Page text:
The attitude to street art in Latin America is different to that in Europe “people have more time to paint because it is not illegal” says Martin. “The quality is good because people are not in a hurry having to cover their identity and it’s not as complicated going about trying to find walls.” This may go some way to explaining the seeming explosion of South American art in London at the moment with the likes of Mateus Bailon, Alex Senna, Cranio and Mag Magrela all adding their mark onto the capitals walls. “In Latin America people like to travel and paint where they go so an artist from Argentina might go to Uruguay or Brazil to paint with friends and so a good network of artists is created”.
Martin has a style which is all about impact. He uses photography to help compose his creations and uses pictures of real people who he has met or who have helped collaborate with the project and incorporates them into the art. He uses the technique of ‘hyper realism’ to make very detailed characters or details to form part of the mural. The end result is often similar to a photograph. He incorporates elements of fantasy and 3D and try’s to relate the subject matter to something relevant to the area. He incorporates surrealism and creates art which the local public would be able to interact with so there is a relationship between what is on the wall and the people who live or work nearby.
The hand in his mural on the Village Underground is that of his girlfriend and the man operating the machine which controls the hand, the father of a friend with whom he stayed during his first few nights in England. The inspiration for the piece comes from here too “I don’t pretend to paint about global political situations, little local daily situations are enough for me” says Martin. The little local situation in this case being the badger cull due to take place in some parts of the country within the next few days. A seemingly odd topic for a mural it was the first issue that Martin had really heard about since arriving in the country and after all as Martin explains “badgers are one of the most recognisable British animals”.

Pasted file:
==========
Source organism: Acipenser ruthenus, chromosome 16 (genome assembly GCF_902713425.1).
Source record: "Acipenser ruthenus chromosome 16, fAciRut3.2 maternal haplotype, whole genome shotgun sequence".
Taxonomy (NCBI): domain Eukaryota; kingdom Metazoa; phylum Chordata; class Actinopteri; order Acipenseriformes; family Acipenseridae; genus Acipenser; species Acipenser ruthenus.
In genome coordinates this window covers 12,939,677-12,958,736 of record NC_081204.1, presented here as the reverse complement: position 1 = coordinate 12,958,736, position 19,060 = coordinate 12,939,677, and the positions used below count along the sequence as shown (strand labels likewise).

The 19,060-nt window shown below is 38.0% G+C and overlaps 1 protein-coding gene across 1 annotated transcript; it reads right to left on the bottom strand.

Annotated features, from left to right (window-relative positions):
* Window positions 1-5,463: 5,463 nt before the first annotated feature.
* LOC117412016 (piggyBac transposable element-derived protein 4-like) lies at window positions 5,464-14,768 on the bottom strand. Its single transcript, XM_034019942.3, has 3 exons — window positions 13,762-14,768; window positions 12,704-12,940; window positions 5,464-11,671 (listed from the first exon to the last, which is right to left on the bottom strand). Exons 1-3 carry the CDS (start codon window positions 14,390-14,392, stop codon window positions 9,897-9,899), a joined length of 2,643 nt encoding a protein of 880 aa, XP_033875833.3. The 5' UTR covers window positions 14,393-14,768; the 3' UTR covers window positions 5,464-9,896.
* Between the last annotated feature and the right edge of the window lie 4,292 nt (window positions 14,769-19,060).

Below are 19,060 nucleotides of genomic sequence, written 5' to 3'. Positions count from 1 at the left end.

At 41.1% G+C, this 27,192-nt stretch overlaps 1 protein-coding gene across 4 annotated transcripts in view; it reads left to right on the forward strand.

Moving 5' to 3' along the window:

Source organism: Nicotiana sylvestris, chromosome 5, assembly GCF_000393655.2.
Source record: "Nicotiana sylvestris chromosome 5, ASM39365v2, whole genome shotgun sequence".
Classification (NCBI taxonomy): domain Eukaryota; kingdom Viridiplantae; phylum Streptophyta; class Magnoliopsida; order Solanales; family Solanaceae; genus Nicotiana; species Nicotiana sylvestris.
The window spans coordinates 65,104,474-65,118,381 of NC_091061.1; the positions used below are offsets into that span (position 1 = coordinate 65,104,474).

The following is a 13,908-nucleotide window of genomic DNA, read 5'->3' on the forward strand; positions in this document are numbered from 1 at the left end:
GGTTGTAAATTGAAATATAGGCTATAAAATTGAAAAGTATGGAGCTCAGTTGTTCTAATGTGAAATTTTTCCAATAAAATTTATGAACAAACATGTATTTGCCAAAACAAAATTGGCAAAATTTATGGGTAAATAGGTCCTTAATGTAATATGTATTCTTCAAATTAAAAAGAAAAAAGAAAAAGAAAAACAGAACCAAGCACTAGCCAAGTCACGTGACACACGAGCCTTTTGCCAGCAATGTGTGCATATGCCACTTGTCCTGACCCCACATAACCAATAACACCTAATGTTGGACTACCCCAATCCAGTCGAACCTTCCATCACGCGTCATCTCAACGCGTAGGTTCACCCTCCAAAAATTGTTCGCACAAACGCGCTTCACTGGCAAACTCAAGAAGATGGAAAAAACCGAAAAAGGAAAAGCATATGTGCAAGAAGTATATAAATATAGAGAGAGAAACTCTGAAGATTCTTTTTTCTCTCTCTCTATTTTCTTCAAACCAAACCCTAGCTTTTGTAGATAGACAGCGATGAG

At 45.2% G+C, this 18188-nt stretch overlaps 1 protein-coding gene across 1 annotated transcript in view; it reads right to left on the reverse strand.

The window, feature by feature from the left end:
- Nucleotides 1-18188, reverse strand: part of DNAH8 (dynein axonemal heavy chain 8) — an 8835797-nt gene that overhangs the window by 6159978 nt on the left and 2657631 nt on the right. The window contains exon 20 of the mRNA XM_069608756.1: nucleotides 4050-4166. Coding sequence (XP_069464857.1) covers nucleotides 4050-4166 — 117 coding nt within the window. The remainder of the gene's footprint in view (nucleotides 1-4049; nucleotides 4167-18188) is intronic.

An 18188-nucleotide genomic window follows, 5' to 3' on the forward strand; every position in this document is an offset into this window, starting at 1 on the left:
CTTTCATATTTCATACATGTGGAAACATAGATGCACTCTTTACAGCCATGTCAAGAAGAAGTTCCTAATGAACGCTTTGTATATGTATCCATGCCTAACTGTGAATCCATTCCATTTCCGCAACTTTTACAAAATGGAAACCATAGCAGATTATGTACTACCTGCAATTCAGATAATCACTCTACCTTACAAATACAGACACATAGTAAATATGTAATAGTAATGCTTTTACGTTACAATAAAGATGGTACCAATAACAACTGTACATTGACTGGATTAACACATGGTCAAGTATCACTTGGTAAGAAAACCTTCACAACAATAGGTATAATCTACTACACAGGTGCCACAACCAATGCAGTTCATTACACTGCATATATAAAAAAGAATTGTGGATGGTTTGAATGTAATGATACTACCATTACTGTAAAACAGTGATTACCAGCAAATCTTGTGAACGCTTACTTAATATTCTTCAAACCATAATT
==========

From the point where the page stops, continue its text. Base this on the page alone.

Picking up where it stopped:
The end result is named ‘BadgerGate’. The mural represents the controversy in some parts of the country about the proposed Badger cull. The hand, now connected to a mechanical arm, is operated by a man angry that badgers have been tearing up his garden. A badger, scurrying around at the base of the mural is caught in the sights of the cocked finger from the hand.
For Martin it’s all about being able to merge everyday challenges with everyday people “I don’t like trying to paint strong statements” says Martin. “I like to paint fantastic situations that co-exist with other situations around them on the street. I mix in the everyday occurances with surrealism and situations of fantasy”. The end result takes the viewer some time to take in, it’s not easily described in a soundbite and nor, I suspect, should it be.
Martin Ron was interviewed over the weekend of 24th and 25th August at the Village Underground Wall on Holywell Lane in Shoreditch with interpreting help from Buenos Aires Street Art. He was taking part in a project organised by Street Art London aimed at bringing the world’s best artists to London.
For more information about the work of Martin Ron try:
Buenos Aires Street Art – Martin Ron completes fantastic new mural in Villa Urquiva
Tutisoler – El Sacrificio de Tejones (blog in spanish about the mural)
Buenos Aires Street Art – Real Genius Interview with Martin Ron
For more Inspiring City posts featuring the iconic Village Underground wall try: